Joe Nuxhall. What a story to tell. Youngest Major League player ever. Suited up for his hometown team for a large majority of his baseball playing career, was a 2-time All-Star, played in parts of 16 seasons, and then went on to become a legendary broadcaster for that same hometown team for 38 seasons.

Bob Howsam. You may know him as the architect of The Big Red Machine, taking over as the Reds General Manager in 1967 and remaining in the role through 1977. But he was so much more than that. Did you know he founded the Denver Broncos as a last resort after a failed attempt to get Major League Baseball in Denver and had a stadium ready to go? He was also an owner of a minor league team from 1947-1962. Later on in his life he served on the committee that finally did bring Major League Baseball to Colorado with the Rockies.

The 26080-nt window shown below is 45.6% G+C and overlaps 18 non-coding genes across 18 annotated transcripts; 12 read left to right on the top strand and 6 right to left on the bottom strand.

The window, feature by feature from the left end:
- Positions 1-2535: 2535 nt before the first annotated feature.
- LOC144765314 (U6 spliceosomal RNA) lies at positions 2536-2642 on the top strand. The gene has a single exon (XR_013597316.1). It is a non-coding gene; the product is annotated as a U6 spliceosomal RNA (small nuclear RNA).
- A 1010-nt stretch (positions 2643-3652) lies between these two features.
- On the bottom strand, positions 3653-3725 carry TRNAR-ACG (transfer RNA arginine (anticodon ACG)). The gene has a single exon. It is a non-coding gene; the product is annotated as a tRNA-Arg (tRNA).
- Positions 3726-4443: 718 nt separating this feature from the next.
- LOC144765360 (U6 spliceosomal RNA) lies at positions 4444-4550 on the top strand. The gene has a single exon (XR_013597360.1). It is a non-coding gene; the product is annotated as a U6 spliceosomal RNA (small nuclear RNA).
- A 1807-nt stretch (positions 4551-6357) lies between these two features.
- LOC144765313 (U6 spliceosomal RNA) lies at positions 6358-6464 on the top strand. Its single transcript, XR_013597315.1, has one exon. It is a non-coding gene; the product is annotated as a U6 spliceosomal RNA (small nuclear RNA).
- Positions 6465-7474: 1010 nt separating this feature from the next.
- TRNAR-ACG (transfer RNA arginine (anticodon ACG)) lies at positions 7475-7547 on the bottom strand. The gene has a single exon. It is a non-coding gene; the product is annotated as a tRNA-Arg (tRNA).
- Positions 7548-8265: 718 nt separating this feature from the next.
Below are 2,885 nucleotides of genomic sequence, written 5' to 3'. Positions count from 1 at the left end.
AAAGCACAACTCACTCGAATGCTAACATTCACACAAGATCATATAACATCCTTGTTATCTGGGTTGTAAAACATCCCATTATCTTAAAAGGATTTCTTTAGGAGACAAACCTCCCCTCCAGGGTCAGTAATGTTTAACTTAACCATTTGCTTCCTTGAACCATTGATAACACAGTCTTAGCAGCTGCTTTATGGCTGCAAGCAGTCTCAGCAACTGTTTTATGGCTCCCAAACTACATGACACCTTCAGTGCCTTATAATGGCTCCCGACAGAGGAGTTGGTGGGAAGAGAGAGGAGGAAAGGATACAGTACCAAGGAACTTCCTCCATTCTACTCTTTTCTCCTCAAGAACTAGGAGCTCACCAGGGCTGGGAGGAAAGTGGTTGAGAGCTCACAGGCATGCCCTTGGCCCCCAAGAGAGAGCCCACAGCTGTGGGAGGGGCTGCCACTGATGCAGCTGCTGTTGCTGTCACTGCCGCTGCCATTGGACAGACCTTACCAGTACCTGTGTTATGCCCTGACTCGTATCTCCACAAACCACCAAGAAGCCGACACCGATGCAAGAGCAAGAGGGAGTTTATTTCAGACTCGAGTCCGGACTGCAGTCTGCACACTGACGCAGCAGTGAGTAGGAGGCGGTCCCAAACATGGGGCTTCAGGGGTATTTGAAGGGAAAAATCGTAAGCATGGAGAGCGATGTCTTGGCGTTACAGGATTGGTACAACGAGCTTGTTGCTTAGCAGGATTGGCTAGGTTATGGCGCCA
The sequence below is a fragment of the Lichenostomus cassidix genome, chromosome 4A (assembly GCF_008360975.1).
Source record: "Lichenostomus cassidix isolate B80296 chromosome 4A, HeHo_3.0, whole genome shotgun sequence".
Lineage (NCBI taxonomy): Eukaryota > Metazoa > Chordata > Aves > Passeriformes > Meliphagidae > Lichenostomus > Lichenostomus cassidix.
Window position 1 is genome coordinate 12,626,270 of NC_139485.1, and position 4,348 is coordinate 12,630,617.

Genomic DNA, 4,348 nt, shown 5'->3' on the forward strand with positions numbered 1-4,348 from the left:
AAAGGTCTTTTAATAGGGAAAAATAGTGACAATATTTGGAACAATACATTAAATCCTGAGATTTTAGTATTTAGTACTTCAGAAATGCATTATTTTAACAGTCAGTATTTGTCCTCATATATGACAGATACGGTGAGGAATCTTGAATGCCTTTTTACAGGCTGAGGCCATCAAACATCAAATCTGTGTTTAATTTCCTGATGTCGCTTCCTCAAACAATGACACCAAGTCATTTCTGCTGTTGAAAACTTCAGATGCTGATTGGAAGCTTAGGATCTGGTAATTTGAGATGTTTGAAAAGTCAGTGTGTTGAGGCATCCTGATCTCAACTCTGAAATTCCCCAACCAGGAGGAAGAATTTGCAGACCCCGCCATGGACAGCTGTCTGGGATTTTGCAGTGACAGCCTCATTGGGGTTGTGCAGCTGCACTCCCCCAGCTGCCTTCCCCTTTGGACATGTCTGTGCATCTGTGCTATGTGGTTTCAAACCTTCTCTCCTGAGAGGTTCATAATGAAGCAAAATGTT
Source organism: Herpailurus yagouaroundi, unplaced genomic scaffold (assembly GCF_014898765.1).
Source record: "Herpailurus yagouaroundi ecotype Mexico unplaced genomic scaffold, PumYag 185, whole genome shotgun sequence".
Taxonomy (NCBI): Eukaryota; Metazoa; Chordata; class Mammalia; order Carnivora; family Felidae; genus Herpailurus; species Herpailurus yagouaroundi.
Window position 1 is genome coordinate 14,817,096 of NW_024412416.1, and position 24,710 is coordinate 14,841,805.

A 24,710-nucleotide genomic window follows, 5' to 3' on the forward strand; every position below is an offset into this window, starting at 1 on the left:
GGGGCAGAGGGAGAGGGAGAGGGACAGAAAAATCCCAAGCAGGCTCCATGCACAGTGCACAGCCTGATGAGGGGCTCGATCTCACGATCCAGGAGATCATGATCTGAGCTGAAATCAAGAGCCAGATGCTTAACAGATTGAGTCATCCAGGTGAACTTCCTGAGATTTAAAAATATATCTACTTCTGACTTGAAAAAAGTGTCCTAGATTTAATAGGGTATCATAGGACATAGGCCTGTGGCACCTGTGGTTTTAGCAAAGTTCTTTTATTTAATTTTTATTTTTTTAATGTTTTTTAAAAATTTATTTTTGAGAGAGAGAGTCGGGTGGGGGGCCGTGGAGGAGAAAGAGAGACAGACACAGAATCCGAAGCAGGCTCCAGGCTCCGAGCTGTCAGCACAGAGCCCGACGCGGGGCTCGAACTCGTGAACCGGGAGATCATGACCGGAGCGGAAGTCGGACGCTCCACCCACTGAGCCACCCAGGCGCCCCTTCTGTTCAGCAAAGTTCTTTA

Powel Crosley Jr. This one, to me, would be far more interesting because of his life outside of sports. Crosley bought the Reds in 1934 and remained such until his death at age 74 in 1961. But he revolutionized how we consume the game, as the Reds were the first team in baseball to broadcast all of their games on the radio (he owned the station, too). On top of owning and operating the Reds and several radio stations (including 700 WLW), he was an entrepreneur of the highest level. He made automobiles, televisions, radios, snowmobiles, and even airplanes.

Those are my picks. What about you? Who do you think would make a great subject for a documentary who was involved in Cincinnati Reds history?

17 Responses

  1. CFD3000